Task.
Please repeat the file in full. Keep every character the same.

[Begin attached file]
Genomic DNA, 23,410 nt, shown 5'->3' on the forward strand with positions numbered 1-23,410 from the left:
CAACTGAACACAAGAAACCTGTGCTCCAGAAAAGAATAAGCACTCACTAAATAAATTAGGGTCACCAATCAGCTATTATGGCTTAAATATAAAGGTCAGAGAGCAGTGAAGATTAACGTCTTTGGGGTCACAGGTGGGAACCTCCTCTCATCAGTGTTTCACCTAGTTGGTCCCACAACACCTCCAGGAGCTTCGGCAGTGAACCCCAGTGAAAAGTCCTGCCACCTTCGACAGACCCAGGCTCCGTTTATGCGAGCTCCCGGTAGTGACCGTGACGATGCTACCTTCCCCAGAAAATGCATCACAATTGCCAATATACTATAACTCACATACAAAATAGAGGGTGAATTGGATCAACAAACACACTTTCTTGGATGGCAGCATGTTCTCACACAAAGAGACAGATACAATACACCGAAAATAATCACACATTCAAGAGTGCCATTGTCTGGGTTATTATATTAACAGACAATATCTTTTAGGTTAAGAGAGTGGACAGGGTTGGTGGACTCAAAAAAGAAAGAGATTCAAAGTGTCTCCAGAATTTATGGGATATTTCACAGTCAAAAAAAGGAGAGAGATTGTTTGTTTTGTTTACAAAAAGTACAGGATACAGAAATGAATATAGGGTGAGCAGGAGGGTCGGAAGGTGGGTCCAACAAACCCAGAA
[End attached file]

Genomic DNA, 23,410 nt, shown 5'->3' on the forward strand with positions numbered 1-23,410 from the left:
CAACTGAACACAAGAAACCTGTGCTCCAGAAAAGAATAAGCACTCACTAAATAAATTAGGGTCACCAATCAGCTATTATGGCTTAAATATAAAGGTCAGAGAGCAGTGAAGATTAACGTCTTTGGGGTCACAGGTGGGAACCTCCTCTCATCAGTGTTTCACCTAGTTGGTCCCACAACACCTCCAGGAGCTTCGGCAGTGAACCCCAGTGAAAAGTCCTGCCACCTTCGACAGACCCAGGCTCCGTTTATGCGAGCTCCCGGTAGTGACCGTGACGATGCTACCTTCCCCAGAAAATGCATCACAATTGCCAATATACTATAACTCACATACAAAATAGAGGGTGAATTGGATCAACAAACACACTTTCTTGGATGGCAGCATGTTCTCACACAAAGAGACAGATACAATACACCGAAAATAATCACACATTCAAGAGTGCCATTGTCTGGGTTATTATATTAACAGACAATATCTTTTAGGTTAAGAGAGTGGACAGGGTTGGTGGACTCAAAAAAGAAAGAGATTCAAAGTGTCTCCAGAATTTATGGGATATTTCACAGTCAAAAAAAGGAGAGAGATTGTTTGTTTTGTTTACAAAAAGTACAGGATACAGAAATGAATATAGGGTGAGCAGGAGGGTCGGAAGGTGGGTCCAACAAACCCAGAA